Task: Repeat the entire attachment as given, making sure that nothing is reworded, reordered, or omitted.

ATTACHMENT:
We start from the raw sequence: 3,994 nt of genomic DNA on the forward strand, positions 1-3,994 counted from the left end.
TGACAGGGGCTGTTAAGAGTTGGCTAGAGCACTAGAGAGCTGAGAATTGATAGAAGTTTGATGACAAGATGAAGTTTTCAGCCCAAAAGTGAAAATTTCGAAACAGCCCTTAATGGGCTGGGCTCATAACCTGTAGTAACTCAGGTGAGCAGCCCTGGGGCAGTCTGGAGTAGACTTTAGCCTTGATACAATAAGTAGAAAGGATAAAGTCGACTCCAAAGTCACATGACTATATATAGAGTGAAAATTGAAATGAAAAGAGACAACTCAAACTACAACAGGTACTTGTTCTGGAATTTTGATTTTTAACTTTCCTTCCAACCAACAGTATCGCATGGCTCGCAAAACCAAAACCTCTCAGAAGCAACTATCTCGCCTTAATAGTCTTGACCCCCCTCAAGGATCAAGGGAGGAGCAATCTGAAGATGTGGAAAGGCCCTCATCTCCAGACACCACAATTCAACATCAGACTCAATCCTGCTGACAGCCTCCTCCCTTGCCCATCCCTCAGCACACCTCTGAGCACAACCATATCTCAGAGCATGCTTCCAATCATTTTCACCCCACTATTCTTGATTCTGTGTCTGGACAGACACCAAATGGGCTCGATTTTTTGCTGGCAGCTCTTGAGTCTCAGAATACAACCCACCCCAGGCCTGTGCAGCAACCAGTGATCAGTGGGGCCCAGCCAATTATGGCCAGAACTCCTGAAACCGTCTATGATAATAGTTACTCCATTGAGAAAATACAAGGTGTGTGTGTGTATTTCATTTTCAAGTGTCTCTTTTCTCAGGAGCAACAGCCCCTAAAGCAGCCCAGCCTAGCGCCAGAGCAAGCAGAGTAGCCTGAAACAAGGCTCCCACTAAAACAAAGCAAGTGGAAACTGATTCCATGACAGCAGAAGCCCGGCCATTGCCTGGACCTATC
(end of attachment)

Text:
We start from the raw sequence: 3,994 nt of genomic DNA on the forward strand, positions 1-3,994 counted from the left end.
TGACAGGGGCTGTTAAGAGTTGGCTAGAGCACTAGAGAGCTGAGAATTGATAGAAGTTTGATGACAAGATGAAGTTTTCAGCCCAAAAGTGAAAATTTCGAAACAGCCCTTAATGGGCTGGGCTCATAACCTGTAGTAACTCAGGTGAGCAGCCCTGGGGCAGTCTGGAGTAGACTTTAGCCTTGATACAATAAGTAGAAAGGATAAAGTCGACTCCAAAGTCACATGACTATATATAGAGTGAAAATTGAAATGAAAAGAGACAACTCAAACTACAACAGGTACTTGTTCTGGAATTTTGATTTTTAACTTTCCTTCCAACCAACAGTATCGCATGGCTCGCAAAACCAAAACCTCTCAGAAGCAACTATCTCGCCTTAATAGTCTTGACCCCCCTCAAGGATCAAGGGAGGAGCAATCTGAAGATGTGGAAAGGCCCTCATCTCCAGACACCACAATTCAACATCAGACTCAATCCTGCTGACAGCCTCCTCCCTTGCCCATCCCTCAGCACACCTCTGAGCACAACCATATCTCAGAGCATGCTTCCAATCATTTTCACCCCACTATTCTTGATTCTGTGTCTGGACAGACACCAAATGGGCTCGATTTTTTGCTGGCAGCTCTTGAGTCTCAGAATACAACCCACCCCAGGCCTGTGCAGCAACCAGTGATCAGTGGGGCCCAGCCAATTATGGCCAGAACTCCTGAAACCGTCTATGATAATAGTTACTCCATTGAGAAAATACAAGGTGTGTGTGTGTATTTCATTTTCAAGTGTCTCTTTTCTCAGGAGCAACAGCCCCTAAAGCAGCCCAGCCTAGCGCCAGAGCAAGCAGAGTAGCCTGAAACAAGGCTCCCACTAAAACAAAGCAAGTGGAAACTGATTCCATGACAGCAGAAGCCCGGCCATTGCCTGGACCTATC